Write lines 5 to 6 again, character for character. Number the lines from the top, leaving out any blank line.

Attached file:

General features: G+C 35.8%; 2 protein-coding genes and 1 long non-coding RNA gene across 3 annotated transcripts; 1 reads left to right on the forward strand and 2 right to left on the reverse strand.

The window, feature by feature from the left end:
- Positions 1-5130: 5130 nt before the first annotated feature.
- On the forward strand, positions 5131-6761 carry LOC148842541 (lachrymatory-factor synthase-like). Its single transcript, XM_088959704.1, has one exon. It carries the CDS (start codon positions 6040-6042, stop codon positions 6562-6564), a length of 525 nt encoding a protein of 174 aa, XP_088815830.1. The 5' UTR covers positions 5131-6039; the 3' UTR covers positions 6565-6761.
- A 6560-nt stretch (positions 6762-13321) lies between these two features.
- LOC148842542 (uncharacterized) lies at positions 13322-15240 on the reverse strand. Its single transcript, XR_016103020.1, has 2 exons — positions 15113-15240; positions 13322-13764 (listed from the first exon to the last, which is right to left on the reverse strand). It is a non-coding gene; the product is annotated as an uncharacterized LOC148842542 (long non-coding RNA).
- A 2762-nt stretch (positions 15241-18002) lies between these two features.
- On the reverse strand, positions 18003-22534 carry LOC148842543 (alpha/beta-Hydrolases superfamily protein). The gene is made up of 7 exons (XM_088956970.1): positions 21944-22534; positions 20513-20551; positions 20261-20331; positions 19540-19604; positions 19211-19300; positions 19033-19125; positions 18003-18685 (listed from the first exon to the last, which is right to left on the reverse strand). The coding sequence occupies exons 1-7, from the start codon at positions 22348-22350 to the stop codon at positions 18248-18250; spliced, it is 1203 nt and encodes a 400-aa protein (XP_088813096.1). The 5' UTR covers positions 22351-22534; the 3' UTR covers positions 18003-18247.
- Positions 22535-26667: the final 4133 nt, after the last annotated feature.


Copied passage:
- A 6560-nt stretch (positions 6762-13321) lies between these two features.
- LOC148842542 (uncharacterized) lies at positions 13322-15240 on the reverse strand. Its single transcript, XR_016103020.1, has 2 exons — positions 15113-15240; positions 13322-13764 (listed from the first exon to the last, which is right to left on the reverse strand). It is a non-coding gene; the product is annotated as an uncharacterized LOC148842542 (long non-coding RNA).